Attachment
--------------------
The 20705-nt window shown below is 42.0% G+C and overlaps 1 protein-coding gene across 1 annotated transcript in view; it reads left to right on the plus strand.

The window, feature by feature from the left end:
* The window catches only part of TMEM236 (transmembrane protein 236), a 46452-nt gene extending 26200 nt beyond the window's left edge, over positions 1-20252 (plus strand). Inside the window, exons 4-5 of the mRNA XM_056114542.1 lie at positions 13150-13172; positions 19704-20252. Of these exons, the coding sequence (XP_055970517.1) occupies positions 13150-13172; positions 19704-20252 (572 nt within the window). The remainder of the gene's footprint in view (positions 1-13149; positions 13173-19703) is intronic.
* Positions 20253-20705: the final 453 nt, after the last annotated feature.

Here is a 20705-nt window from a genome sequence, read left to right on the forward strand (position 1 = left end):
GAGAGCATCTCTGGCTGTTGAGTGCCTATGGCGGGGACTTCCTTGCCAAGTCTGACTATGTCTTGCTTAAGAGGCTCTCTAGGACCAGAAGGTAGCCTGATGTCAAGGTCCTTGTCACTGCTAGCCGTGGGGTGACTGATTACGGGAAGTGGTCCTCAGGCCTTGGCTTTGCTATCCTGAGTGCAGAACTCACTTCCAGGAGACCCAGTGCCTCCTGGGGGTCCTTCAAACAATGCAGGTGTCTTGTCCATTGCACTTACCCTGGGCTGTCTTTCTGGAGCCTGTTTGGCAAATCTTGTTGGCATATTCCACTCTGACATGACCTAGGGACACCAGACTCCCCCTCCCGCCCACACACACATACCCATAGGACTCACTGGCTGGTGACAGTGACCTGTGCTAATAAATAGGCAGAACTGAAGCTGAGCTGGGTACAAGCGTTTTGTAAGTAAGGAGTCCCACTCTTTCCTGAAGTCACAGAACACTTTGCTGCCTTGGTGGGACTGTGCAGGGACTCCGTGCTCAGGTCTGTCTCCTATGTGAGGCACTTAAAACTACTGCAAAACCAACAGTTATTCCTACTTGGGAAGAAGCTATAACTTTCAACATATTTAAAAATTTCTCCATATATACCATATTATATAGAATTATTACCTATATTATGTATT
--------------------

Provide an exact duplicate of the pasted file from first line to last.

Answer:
The 20705-nt window shown below is 42.0% G+C and overlaps 1 protein-coding gene across 1 annotated transcript in view; it reads left to right on the plus strand.

The window, feature by feature from the left end:
* The window catches only part of TMEM236 (transmembrane protein 236), a 46452-nt gene extending 26200 nt beyond the window's left edge, over positions 1-20252 (plus strand). Inside the window, exons 4-5 of the mRNA XM_056114542.1 lie at positions 13150-13172; positions 19704-20252. Of these exons, the coding sequence (XP_055970517.1) occupies positions 13150-13172; positions 19704-20252 (572 nt within the window). The remainder of the gene's footprint in view (positions 1-13149; positions 13173-19703) is intronic.
* Positions 20253-20705: the final 453 nt, after the last annotated feature.

Here is a 20705-nt window from a genome sequence, read left to right on the forward strand (position 1 = left end):
GAGAGCATCTCTGGCTGTTGAGTGCCTATGGCGGGGACTTCCTTGCCAAGTCTGACTATGTCTTGCTTAAGAGGCTCTCTAGGACCAGAAGGTAGCCTGATGTCAAGGTCCTTGTCACTGCTAGCCGTGGGGTGACTGATTACGGGAAGTGGTCCTCAGGCCTTGGCTTTGCTATCCTGAGTGCAGAACTCACTTCCAGGAGACCCAGTGCCTCCTGGGGGTCCTTCAAACAATGCAGGTGTCTTGTCCATTGCACTTACCCTGGGCTGTCTTTCTGGAGCCTGTTTGGCAAATCTTGTTGGCATATTCCACTCTGACATGACCTAGGGACACCAGACTCCCCCTCCCGCCCACACACACATACCCATAGGACTCACTGGCTGGTGACAGTGACCTGTGCTAATAAATAGGCAGAACTGAAGCTGAGCTGGGTACAAGCGTTTTGTAAGTAAGGAGTCCCACTCTTTCCTGAAGTCACAGAACACTTTGCTGCCTTGGTGGGACTGTGCAGGGACTCCGTGCTCAGGTCTGTCTCCTATGTGAGGCACTTAAAACTACTGCAAAACCAACAGTTATTCCTACTTGGGAAGAAGCTATAACTTTCAACATATTTAAAAATTTCTCCATATATACCATATTATATAGAATTATTACCTATATTATGTATT